Magurele, formerly Șirling, Șârling, Cucutenii pe Șieu , is attested from 1319. In the thirteenth-sixteenth centuries is registered as being a settlement of Saxon settlers found on feudal domain. In 1721 here were found only 8 families, while in 1900 were found 75 houses with 341 souls on a territory of 1270 yokes.

The documentary attestation of Barla locality (Birldref, Berldorf, Biereldorf, Berlád) dates from 1319 when the estate was assigned to Kocis noble family. In 1455 the village comes into the possession of Iancu of Hunedoara. In 1900 the village consisted of 101 houses.

The first attestation of Santioara village, formerly Sântioana Săsească, Sînioana, Sânt-Ioana, dating from 1245 when the village Sceuivan is recorded, while in 1315 it is spoken about “populus de Sceuivan” belonging to the royal domains. In 1602, after Basta’s military expeditions and after the plague that made a lot of victims, the Saxon population disappears, Santioara becoming Romanian village. When the military border was set up this locality entered among the militarized ones. In 1900 the village had 117 houses.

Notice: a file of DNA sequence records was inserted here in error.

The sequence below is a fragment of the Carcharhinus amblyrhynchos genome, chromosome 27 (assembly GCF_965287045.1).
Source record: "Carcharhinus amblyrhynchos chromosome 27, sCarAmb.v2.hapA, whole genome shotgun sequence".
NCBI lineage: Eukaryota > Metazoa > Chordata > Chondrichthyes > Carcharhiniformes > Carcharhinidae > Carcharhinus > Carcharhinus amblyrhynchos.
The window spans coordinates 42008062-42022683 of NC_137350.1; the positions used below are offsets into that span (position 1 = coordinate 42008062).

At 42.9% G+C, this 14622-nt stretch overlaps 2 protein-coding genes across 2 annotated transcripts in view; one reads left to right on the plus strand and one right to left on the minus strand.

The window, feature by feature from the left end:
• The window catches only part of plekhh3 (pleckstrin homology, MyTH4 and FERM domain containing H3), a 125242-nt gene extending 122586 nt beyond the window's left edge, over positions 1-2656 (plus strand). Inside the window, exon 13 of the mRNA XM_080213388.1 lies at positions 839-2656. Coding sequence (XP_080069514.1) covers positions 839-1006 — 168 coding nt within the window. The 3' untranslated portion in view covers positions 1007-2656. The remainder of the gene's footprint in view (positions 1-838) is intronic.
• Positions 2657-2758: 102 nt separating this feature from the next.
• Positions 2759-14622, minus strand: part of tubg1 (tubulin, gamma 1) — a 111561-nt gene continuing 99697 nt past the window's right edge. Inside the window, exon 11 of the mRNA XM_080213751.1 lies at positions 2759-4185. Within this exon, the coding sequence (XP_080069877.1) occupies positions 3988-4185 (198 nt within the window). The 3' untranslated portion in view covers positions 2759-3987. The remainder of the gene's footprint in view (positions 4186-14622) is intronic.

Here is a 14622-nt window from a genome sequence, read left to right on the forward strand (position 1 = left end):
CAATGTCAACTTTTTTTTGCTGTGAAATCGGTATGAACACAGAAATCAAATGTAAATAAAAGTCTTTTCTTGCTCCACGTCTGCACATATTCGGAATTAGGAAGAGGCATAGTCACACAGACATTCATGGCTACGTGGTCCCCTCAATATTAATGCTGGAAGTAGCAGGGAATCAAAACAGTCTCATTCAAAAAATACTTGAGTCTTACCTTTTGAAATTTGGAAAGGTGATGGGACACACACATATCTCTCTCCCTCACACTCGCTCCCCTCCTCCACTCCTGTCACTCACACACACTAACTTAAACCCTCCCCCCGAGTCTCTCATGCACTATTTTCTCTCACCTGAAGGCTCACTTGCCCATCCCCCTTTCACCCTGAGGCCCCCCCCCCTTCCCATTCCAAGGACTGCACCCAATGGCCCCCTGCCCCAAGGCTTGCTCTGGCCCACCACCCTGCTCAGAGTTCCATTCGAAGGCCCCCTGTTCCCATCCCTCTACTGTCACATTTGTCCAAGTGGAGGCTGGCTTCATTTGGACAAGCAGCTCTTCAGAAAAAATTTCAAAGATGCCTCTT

Neteni locality is documentary attested since 1341, being a village of serfs. In the Middle Ages the locality was part of Dăbâca county. In 1291 the king of Hungary – Andrew III passes “Villa Neech” (Neteni village) among the possessions of the bishop of Alba Iulia granting privileges to those who would have established on these territories. In 1341 it is tried a forcible expropriation of these territories by the voivode of Transylvania, which determines the reaction of the pope, threatening with excommunication. In 1343 the estate is given to a noble and remains a village of serfs and in 1719 the community adopted the Greek Catholic rite. At the census of 1720 there were 111 inhabitants in Neteni village, and their number increased throughout the years. Thus, in 1850 there were 207 citizens, and in 1900 were 325. With the passing of time, the young people from the village have quite left these lands and have found a better life in other parts: either abroad or went in the big cities. Now only the children of the village were left in Neteni, continuing their lives. Grey-haired long time ago, the elders regret the years that passed, but they regret most the fact that they remained alone in the village. In Neteni village, today have left only 30 people and mostly older than 80 years. The abandoned houses that once were inhabited are now in ruins, destroyed by wind and rains. Domnesti locality,formerly Bileag ( Attelsdref in the Saxon dialect, Billak, Attelsdorf, Adelsdorf, Zelt in German,) is mentioned since the Roman period due to the salt exploitations existing here. In this village were discovered traces of some exploitations of salt, from the time of the Romans. The Roman exploitations were usually long rooms of 15-30 m, opened in quarry to date, with exploitation in the hearth. Volker Wollmann, in his monograph on mining, emphasizes the presence in the immediate vicinity of the salt deposits, each time, of a Roman fortress. The Roman camp Arcobadara from Ilişua defended the exploitations of salt from Domneşti. In the feudal documents the locality appears as belonging to Dăbâca County that reaches under the possession of the diocese of Alba Iulia in 1228. To encourage the establishment on these territories in 1246 are granted additional rights and privileges by the king of Hungary. The locality is mentioned under the name of Billak.